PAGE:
4

I-95 Is the Second Deadliest Highway in U.S.

^
Keep New Times Free
I Support
  • Local
  • Community
  • Journalism
  • logo

Support the independent voice of South Florida and help keep the future of New Times free.

It’s highly likely that, at some point over the weekend, you will find yourself bitching about how much driving on 95 sucks.

Presumably, nobody will disagree with you. But if you want some hard data to illustrate your point, simply refer to this study from the Auto Insurance Center.

By analyzing the National Highway Traffic Safety Administration’s latest statistics from the Fatality Analysis Reporting System, the study concludes that I-95 is the second most dangerous highway in America, with over 200 deaths a year.

Number one, if you’re wondering, is I-10. So, yes, the two most dangerous highways in America both pass through Florida.Surprisingly, though, Florida is not one of the most dangerous states to drive in. We averaged 12.5 traffic deaths per 100,000 people, putting us in 20th place, after Montana and Wyoming.

Some other fun points from the study to contemplate while you sit in traffic:

  • July 4 is by far the most dangerous day to drive, no matter where you are. On average, 118 people die each year. New Year’s Day is a close second, followed by Labor Day.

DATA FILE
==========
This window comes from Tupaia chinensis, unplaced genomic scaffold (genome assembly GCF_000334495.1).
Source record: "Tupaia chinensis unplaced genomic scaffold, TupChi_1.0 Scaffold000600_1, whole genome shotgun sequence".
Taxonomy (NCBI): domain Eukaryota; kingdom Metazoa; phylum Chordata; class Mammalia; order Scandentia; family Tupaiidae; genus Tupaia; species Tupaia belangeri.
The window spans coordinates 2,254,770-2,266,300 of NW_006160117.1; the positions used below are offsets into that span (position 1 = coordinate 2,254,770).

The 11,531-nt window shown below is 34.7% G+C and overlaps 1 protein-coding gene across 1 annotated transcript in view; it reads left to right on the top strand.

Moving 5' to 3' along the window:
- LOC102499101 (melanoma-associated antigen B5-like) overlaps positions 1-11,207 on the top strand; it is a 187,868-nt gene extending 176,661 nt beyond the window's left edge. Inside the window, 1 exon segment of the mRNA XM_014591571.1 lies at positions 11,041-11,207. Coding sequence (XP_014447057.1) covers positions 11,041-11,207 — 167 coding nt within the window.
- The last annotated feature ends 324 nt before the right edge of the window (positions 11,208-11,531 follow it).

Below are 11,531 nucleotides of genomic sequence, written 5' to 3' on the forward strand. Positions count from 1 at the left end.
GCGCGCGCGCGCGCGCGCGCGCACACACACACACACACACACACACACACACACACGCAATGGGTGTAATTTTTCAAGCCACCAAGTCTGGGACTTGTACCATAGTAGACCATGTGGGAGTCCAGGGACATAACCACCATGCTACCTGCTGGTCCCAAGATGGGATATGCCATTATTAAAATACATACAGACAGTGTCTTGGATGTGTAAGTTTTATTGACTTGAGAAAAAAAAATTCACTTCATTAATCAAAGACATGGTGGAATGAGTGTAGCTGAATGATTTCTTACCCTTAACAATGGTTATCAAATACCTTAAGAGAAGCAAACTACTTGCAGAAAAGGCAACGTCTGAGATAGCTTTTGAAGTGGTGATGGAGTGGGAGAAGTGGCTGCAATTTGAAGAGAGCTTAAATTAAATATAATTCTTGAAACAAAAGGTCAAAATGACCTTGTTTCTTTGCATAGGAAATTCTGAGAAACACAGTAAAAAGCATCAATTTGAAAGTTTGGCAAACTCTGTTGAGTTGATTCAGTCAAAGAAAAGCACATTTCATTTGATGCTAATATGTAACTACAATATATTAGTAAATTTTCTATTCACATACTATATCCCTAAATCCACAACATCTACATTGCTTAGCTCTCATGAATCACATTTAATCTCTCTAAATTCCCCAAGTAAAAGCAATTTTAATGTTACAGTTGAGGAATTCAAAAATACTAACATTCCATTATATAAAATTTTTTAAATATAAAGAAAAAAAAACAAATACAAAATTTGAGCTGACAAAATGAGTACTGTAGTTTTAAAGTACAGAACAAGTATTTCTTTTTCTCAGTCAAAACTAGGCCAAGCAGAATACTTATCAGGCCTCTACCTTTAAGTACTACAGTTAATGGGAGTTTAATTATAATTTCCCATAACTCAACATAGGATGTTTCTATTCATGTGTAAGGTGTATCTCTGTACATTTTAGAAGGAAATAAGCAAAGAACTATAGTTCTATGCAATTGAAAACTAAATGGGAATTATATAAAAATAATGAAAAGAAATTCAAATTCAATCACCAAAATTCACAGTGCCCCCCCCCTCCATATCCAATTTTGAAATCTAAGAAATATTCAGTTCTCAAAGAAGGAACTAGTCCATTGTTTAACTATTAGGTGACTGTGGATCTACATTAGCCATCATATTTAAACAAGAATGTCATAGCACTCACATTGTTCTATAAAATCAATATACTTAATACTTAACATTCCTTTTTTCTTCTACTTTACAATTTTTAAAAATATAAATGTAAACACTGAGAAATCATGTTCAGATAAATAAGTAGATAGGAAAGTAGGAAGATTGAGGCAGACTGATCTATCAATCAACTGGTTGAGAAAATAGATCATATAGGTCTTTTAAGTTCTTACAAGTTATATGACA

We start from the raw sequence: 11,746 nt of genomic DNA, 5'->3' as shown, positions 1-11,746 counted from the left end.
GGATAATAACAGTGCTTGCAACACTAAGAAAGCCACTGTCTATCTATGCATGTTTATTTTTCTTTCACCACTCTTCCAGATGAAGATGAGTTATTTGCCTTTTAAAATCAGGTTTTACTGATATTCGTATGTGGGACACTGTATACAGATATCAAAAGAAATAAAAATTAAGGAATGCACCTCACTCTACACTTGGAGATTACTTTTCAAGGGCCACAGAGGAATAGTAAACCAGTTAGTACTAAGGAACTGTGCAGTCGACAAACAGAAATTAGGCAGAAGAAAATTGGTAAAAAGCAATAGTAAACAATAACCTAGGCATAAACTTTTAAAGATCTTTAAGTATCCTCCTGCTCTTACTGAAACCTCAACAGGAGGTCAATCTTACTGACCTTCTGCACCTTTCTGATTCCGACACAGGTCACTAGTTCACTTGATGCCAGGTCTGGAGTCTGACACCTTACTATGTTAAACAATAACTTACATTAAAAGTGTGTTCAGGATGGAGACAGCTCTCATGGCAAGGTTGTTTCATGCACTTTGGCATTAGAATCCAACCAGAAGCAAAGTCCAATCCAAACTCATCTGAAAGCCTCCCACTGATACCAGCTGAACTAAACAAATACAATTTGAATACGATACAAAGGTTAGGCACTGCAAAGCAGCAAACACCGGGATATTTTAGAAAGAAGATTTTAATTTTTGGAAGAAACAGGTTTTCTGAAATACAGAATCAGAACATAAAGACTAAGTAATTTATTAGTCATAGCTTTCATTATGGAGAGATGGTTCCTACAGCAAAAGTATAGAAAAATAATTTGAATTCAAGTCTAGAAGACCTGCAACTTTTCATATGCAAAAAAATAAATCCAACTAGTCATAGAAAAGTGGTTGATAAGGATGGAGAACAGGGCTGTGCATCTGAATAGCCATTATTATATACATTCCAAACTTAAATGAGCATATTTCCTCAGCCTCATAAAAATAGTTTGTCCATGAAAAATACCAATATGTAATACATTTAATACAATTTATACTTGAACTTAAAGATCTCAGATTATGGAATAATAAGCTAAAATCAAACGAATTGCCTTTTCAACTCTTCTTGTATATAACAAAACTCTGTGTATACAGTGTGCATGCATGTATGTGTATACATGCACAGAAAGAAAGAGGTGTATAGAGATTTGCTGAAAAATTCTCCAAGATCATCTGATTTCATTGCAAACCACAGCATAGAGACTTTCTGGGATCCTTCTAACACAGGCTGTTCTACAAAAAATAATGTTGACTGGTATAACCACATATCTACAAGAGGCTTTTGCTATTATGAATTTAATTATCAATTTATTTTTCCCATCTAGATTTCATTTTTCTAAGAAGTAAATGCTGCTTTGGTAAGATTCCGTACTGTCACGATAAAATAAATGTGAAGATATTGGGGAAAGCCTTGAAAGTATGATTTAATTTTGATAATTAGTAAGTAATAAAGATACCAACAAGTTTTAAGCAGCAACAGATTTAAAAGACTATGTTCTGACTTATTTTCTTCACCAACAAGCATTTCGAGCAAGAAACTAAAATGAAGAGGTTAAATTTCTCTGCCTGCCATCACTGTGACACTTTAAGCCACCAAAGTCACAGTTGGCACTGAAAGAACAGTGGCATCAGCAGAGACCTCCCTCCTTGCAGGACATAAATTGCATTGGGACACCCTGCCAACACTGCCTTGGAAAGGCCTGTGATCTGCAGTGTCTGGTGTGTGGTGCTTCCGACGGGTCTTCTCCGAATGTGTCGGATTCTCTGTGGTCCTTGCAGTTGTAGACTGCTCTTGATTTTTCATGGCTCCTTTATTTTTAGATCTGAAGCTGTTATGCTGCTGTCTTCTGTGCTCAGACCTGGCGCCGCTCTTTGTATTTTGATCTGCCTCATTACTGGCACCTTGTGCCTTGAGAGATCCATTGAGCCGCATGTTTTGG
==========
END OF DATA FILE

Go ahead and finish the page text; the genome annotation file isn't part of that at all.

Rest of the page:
• On average, the evening rush hour around 5 p.m. and 6 p.m. is the most dangerous time to be on the road. As far as days of the week go, however, Saturday, Friday, and Sunday are the worst — in that order — since that’s when people are most likely to drink and drive.
  • If there's a time to just avoid driving, period, it would be… right around now. Summer months have the most traffic fatalities, in part because there are simply more drunk people driving home from parties and barbecues.
  • Almost half of the people who died in car accidents in Florida during 2014 (the most recent year for which data is available) were not wearing seat belts.

It’s real out there, y’all. Stay safe.

Keep New Times Broward-Palm Beach Free... Since we started New Times Broward-Palm Beach, it has been defined as the free, independent voice of South Florida, and we would like to keep it that way. Offering our readers free access to incisive coverage of local news, food and culture. Producing stories on everything from political scandals to the hottest new bands, with gutsy reporting, stylish writing, and staffers who've won everything from the Society of Professional Journalists' Sigma Delta Chi feature-writing award to the Casey Medal for Meritorious Journalism. But with local journalism's existence under siege and advertising revenue setbacks having a larger impact, it is important now more than ever for us to rally support behind funding our local journalism. You can help by participating in our "I Support" membership program, allowing us to keep covering South Florida with no paywalls.

We use cookies to collect and analyze information on site performance and usage, and to enhance and customize content and advertisements. By clicking 'X' or continuing to use the site, you agree to allow cookies to be placed. To find out more, visit our cookies policy and our privacy policy.

 

Join the New Times community and help support independent local journalism in South Florida.

 

Join the New Times community and help support independent local journalism in South Florida.